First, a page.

Will 25k Organize at Delta?
Largest organizing drive in recent times test labor’s ability to deliver in this era of Trump
While most airlines’ flight attendants are organized in the United States, one giant in the airline industry, Delta Airlines, has successfully stopped their workers from having a voice at work. This week that may have changed though as the AFA-CWA announced a major union drive at the airline.
According to the AFA, thousands of flight attendants at Delta have expressed an interest in joining the union and announced that the union would be heading to Atlanta, Delta’s hub, to meet with the workers. Some of the concerns that the employees have include being paid significantly less than other large “legacy” carriers like United. An MIT study found that Delta flight attendants made $14,000 less in 2018 than United flight attendants working the same amount of hours and on similar size routes. Overall this means that Delta spends about $100 million less than United in staff costs, despite having a similar-sized operation.
Beyond pay, Delta flight attendants are upset over the company’s inaction regarding a recent spate of health issues. The employees attribute these issues to a new uniform that that was introduced in 2019 and that they believe may be toxic. One flight attendant, who is not a leader in the union movement, told Business Insider that she is supporting the union because the process of reporting health effects from the uniform is arduous. She also said that it is difficult to get assistance from the company in regards to the uniform issue.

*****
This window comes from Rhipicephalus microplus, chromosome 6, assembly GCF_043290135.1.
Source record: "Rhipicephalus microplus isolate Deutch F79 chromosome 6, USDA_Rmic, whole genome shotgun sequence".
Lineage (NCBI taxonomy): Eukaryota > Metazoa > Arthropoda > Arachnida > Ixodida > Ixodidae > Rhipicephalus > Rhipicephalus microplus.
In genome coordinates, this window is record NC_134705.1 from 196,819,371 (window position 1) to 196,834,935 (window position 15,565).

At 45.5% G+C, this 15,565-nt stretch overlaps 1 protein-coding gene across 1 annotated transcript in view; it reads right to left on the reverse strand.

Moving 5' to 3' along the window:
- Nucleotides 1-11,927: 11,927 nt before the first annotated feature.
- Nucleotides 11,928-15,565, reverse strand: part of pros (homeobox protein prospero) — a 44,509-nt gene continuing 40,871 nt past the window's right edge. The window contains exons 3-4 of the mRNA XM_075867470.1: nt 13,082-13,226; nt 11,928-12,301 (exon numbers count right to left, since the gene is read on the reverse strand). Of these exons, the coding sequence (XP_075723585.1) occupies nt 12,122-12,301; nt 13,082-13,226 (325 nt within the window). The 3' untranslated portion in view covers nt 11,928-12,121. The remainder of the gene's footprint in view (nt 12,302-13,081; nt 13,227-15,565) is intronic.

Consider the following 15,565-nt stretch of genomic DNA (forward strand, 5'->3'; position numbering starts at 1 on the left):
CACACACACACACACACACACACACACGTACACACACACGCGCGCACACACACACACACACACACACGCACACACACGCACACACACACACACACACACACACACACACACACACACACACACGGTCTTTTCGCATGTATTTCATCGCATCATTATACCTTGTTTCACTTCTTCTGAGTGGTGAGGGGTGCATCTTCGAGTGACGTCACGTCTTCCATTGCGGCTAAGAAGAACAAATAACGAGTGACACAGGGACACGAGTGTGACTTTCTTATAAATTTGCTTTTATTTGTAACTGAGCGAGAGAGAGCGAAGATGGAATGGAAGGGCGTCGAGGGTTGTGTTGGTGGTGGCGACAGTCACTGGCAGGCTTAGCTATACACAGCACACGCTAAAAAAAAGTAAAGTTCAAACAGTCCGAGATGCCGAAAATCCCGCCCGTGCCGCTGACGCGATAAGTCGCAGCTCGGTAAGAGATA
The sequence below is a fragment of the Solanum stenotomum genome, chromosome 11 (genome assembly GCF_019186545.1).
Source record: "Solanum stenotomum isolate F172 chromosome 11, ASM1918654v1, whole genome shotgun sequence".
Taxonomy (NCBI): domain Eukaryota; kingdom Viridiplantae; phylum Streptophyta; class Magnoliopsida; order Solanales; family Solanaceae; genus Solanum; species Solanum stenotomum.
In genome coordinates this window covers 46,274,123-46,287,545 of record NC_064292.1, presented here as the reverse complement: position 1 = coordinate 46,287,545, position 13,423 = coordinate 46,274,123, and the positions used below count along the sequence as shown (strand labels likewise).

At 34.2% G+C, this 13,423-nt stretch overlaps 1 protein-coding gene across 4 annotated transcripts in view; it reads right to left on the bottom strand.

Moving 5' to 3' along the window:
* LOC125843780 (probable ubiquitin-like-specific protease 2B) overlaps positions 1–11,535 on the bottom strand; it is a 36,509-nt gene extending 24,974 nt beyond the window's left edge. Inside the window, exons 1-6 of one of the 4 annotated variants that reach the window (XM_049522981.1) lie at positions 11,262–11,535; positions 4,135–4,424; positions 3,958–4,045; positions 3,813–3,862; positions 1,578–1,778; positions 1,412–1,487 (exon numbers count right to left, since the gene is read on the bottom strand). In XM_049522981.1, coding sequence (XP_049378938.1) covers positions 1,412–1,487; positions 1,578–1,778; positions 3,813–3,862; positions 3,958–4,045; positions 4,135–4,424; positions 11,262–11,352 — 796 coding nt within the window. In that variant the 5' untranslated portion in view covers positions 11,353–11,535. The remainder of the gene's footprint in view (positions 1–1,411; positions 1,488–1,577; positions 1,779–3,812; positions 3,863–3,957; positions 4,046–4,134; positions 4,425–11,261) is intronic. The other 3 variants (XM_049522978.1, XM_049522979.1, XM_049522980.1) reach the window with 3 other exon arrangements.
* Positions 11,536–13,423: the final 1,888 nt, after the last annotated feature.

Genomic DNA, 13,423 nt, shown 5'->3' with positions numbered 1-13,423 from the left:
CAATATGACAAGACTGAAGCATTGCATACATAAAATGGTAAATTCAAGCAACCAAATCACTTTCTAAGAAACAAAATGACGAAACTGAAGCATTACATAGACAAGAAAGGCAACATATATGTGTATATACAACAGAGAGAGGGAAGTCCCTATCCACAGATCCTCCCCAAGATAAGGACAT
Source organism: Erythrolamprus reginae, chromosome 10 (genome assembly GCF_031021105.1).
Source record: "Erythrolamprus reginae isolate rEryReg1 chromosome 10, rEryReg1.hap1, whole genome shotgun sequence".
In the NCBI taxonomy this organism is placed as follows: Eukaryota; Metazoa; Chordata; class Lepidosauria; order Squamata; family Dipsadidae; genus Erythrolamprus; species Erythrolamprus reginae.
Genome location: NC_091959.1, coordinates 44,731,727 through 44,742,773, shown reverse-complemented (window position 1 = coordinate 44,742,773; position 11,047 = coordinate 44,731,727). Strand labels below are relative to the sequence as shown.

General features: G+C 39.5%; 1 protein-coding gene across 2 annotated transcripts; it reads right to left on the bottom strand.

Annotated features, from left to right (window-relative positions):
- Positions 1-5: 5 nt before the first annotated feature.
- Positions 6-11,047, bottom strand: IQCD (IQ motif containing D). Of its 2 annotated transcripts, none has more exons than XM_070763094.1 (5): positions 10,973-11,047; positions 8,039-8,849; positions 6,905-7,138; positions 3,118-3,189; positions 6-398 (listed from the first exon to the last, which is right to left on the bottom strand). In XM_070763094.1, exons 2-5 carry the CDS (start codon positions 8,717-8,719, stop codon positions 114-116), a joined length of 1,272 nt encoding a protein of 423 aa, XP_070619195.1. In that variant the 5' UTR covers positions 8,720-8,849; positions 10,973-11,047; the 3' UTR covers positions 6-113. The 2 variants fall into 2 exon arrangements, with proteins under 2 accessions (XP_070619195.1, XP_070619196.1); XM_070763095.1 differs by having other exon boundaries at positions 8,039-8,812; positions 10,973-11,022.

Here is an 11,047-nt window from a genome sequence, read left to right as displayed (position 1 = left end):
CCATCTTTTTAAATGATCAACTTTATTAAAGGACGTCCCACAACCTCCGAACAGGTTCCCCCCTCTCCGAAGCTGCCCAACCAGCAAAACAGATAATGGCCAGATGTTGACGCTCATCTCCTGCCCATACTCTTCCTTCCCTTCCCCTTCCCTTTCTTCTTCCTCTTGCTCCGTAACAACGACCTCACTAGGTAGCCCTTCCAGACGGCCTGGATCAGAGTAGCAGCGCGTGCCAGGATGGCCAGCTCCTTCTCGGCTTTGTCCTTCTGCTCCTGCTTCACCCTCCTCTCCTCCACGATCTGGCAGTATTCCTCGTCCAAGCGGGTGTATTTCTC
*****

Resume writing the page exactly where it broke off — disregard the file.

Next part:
Rumors about a union drive at Delta are not new. The AFA have attempted to organize them four times, 2002, 2008, and now in 2019. Each of the previous organizing drives made it all the way to an election. Delta also likely knew this was coming. In May, the company came under fire for posting a series of posters that told employees to buy video games with their wages instead of paying union dues.
While a union at Delta definitely faces an uphill battle Sara Nelson, President of AFA, believes that there are a few factors that will make this time different. First, she believes that the influx of union flight attendants from Northwest Airlines will help. These flight attendants came over after the last organizing effort in 2010 and are said to have been talking up the benefits of being union. Nelson also believes the uniform issue was the final straw for many. Flight attendants are currently suing the makers of the uniforms, but are tied up in court and still getting sick.
"There's a large number of Delta flight attendants right now who are dealing with toxic uniforms who need the backing of a union to deal with this adequately," Nelson said. "People want to know that they have a strong voice, a strong union backing their health and safety on the job. The AFA has the resources to be able to deal with that. There's more to having union membership than just the provisions in the contract.”
To support the flight attendants in their union effort, the AFA has set up a website with information. They are also asking the public to share their graphics on social media with at #SelfiesForSolidarity.